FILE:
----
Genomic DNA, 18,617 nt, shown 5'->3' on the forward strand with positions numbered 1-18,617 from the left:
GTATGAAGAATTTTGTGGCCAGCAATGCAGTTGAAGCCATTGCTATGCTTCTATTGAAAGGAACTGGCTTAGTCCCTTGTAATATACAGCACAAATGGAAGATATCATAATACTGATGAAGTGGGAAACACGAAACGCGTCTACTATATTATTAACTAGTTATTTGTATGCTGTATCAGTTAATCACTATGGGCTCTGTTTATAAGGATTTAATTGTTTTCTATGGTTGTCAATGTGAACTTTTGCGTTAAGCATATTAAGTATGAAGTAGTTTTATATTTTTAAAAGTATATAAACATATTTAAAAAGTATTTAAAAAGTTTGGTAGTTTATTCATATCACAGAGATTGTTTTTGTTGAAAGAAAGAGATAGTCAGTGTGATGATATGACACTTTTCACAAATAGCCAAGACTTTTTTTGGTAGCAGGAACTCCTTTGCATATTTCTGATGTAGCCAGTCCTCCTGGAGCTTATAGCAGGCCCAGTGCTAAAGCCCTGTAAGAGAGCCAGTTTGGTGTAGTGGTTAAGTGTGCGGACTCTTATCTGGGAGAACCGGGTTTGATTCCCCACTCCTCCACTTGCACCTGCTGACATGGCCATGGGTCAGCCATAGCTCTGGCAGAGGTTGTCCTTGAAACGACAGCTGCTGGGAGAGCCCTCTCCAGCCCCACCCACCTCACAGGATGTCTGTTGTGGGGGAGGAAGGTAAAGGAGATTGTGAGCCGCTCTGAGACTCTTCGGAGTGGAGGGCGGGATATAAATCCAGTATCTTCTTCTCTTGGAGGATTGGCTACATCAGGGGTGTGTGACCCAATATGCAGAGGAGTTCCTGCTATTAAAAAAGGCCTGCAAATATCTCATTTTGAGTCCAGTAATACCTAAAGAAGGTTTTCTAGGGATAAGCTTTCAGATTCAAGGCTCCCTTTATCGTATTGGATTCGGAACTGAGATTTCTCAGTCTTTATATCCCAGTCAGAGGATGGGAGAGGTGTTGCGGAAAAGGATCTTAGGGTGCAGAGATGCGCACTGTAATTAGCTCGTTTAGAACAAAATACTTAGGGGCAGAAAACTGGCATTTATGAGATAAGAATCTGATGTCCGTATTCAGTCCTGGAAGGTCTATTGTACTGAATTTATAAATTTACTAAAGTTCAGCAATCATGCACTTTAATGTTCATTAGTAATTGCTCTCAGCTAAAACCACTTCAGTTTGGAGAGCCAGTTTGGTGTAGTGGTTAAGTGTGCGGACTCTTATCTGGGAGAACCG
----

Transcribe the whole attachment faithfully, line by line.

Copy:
Genomic DNA, 18,617 nt, shown 5'->3' on the forward strand with positions numbered 1-18,617 from the left:
GTATGAAGAATTTTGTGGCCAGCAATGCAGTTGAAGCCATTGCTATGCTTCTATTGAAAGGAACTGGCTTAGTCCCTTGTAATATACAGCACAAATGGAAGATATCATAATACTGATGAAGTGGGAAACACGAAACGCGTCTACTATATTATTAACTAGTTATTTGTATGCTGTATCAGTTAATCACTATGGGCTCTGTTTATAAGGATTTAATTGTTTTCTATGGTTGTCAATGTGAACTTTTGCGTTAAGCATATTAAGTATGAAGTAGTTTTATATTTTTAAAAGTATATAAACATATTTAAAAAGTATTTAAAAAGTTTGGTAGTTTATTCATATCACAGAGATTGTTTTTGTTGAAAGAAAGAGATAGTCAGTGTGATGATATGACACTTTTCACAAATAGCCAAGACTTTTTTTGGTAGCAGGAACTCCTTTGCATATTTCTGATGTAGCCAGTCCTCCTGGAGCTTATAGCAGGCCCAGTGCTAAAGCCCTGTAAGAGAGCCAGTTTGGTGTAGTGGTTAAGTGTGCGGACTCTTATCTGGGAGAACCGGGTTTGATTCCCCACTCCTCCACTTGCACCTGCTGACATGGCCATGGGTCAGCCATAGCTCTGGCAGAGGTTGTCCTTGAAACGACAGCTGCTGGGAGAGCCCTCTCCAGCCCCACCCACCTCACAGGATGTCTGTTGTGGGGGAGGAAGGTAAAGGAGATTGTGAGCCGCTCTGAGACTCTTCGGAGTGGAGGGCGGGATATAAATCCAGTATCTTCTTCTCTTGGAGGATTGGCTACATCAGGGGTGTGTGACCCAATATGCAGAGGAGTTCCTGCTATTAAAAAAGGCCTGCAAATATCTCATTTTGAGTCCAGTAATACCTAAAGAAGGTTTTCTAGGGATAAGCTTTCAGATTCAAGGCTCCCTTTATCGTATTGGATTCGGAACTGAGATTTCTCAGTCTTTATATCCCAGTCAGAGGATGGGAGAGGTGTTGCGGAAAAGGATCTTAGGGTGCAGAGATGCGCACTGTAATTAGCTCGTTTAGAACAAAATACTTAGGGGCAGAAAACTGGCATTTATGAGATAAGAATCTGATGTCCGTATTCAGTCCTGGAAGGTCTATTGTACTGAATTTATAAATTTACTAAAGTTCAGCAATCATGCACTTTAATGTTCATTAGTAATTGCTCTCAGCTAAAACCACTTCAGTTTGGAGAGCCAGTTTGGTGTAGTGGTTAAGTGTGCGGACTCTTATCTGGGAGAACCG